The Pain I Live For

I realized earlier this month that running probably saved my life.

Last year, I ran a charity 5k organized by the club running team on my campus.  I raced it pretty hard and actually ran a semi-decent time (pleasant surprise), which made my non-running friends think I was some sort of superhuman.  I promise you, I’m not: I am dreadfully average.  After I finished, I ran backwards around the course (let’s rephrase that: I ran the course in the reverse direction.  I did not run backwards.) to pick up my friends and finish with them.  This entailed me running along happily with them until the last hundred meters where I proceeded to inform them that we would be sprinting/racing to the finish–no argument–and then to scream at them as we raced.  It was delightful.  (One of many things I miss about running cross country/track is having an excuse to yell at people on a weekly basis.)

Immediately after, one of my friends told me something to the effect of, “Ugh, that felt terrible?  Why do you do this?”  I said, “I live for that feeling.”

Which is only partly untrue.

I do often think to myself during races, “Remind me why I’m doing this?”  But at the same time, I love the raw pain.  Even when I feel dead in the middle of a race, the intensity makes me feel alive and strong and free.  Mostly, it makes me feel.

Running helps me feel.  Even in normal circumstances, my I struggle to process emotions.  They’re complicated and confusing and messy and a lot of times I just don’t know what to do with feelings.  Too often, I think, I express all my emotions as anger (or at least that’s what I think other people are perceiving.)  And at times when my life has been far from normal, this has manifested itself as the inability to feel anything.  I’m simply empty: I don’t feel joy or sadness or excitement or frustration.  Sometimes I can identify anger or pain or an sense of being overwhelmed, but this is pervaded by an overall feeling of desperate, vacuous emptiness.  It’s been in these times–when it’s hardest for me to get out the door–that running has helped me the most.  When I don’t know what or how to feel, at least I can feel the tightness in my lungs and the frantic beating of my heart and the burn in my quads.  I can feel the urge to kick to the finish line or make a split on an interval or slough through a workout.  I can feel something real.  For a few minutes, the pain makes me feel alive.  For a while, that’s all that kept me alive.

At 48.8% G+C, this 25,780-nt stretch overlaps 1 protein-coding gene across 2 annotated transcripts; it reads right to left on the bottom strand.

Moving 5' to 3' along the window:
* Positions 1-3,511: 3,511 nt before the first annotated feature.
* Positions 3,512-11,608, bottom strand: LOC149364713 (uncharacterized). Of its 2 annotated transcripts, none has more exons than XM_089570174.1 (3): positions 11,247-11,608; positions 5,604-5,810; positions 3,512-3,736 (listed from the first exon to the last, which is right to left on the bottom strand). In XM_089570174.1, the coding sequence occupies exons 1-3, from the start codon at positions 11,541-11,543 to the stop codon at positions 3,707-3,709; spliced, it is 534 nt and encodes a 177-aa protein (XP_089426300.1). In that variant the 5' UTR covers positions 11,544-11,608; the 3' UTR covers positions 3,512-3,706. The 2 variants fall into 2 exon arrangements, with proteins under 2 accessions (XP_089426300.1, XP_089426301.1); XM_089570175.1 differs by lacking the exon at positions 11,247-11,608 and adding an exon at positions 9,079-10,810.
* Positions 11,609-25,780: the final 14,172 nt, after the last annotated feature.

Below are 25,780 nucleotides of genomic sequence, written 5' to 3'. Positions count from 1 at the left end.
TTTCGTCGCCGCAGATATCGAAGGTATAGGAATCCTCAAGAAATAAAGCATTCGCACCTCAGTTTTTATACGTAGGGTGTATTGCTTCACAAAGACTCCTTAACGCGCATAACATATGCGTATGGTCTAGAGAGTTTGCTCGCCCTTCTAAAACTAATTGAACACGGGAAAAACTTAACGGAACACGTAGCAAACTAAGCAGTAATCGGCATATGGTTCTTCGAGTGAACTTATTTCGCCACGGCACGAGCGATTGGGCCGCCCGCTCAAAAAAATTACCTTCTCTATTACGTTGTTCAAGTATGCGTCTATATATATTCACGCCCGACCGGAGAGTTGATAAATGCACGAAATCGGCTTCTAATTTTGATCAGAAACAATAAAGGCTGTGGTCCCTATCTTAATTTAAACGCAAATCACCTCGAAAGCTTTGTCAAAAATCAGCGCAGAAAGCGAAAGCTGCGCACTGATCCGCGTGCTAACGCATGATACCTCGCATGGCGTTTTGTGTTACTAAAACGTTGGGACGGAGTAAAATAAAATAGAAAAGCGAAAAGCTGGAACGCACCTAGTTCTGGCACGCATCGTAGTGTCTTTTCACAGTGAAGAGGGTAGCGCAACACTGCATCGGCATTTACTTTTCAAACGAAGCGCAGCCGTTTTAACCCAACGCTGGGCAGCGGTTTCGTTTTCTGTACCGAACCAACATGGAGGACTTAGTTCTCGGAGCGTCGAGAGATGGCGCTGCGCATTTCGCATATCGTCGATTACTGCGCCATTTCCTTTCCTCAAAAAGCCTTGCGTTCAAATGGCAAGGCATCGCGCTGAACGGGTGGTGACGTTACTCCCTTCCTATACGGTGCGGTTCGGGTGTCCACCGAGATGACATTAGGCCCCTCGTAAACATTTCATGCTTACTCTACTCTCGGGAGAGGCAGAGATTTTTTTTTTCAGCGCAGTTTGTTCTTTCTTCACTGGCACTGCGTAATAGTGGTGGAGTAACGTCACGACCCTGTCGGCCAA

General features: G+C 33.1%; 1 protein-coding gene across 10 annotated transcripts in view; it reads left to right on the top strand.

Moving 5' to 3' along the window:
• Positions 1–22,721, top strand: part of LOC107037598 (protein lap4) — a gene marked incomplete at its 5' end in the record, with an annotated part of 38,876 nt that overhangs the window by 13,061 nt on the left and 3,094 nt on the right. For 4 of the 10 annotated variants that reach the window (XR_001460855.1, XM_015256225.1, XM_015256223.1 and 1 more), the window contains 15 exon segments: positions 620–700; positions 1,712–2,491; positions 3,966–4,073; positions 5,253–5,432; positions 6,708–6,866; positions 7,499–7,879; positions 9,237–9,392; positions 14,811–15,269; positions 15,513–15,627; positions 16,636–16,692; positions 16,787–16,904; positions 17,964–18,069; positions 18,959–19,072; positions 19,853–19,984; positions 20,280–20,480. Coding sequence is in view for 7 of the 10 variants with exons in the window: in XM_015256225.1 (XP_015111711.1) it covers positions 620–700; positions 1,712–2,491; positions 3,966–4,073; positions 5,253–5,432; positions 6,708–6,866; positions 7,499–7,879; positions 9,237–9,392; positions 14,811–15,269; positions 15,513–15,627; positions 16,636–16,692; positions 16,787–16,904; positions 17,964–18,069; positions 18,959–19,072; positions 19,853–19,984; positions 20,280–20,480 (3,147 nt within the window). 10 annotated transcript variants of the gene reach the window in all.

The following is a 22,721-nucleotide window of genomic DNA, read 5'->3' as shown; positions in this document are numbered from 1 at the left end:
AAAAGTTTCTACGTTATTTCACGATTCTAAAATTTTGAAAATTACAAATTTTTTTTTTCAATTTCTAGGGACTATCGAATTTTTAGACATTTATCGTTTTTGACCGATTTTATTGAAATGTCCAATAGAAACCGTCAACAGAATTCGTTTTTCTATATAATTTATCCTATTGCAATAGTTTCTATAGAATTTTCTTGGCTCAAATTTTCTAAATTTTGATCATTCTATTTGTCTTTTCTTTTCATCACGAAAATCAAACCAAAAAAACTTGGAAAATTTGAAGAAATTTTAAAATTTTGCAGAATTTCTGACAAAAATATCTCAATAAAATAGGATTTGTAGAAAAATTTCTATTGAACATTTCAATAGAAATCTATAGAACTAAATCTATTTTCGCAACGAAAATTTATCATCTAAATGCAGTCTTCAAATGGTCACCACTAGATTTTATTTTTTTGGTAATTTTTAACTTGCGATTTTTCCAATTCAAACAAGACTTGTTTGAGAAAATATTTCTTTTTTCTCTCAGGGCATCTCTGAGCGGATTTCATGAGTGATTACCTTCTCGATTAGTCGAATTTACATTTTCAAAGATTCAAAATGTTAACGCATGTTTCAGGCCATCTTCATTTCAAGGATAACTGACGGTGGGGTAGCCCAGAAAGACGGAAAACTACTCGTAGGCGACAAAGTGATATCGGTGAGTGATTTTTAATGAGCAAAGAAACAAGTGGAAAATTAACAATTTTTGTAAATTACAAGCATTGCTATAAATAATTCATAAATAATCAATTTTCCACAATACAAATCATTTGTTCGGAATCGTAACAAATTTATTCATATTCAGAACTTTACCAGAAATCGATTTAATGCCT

Feel free to insult each other, forget your manners, create straw men, ignore empirical data, and commit as many other fallacies as you can, all from the cozy, anonymous protection of your keyboard.

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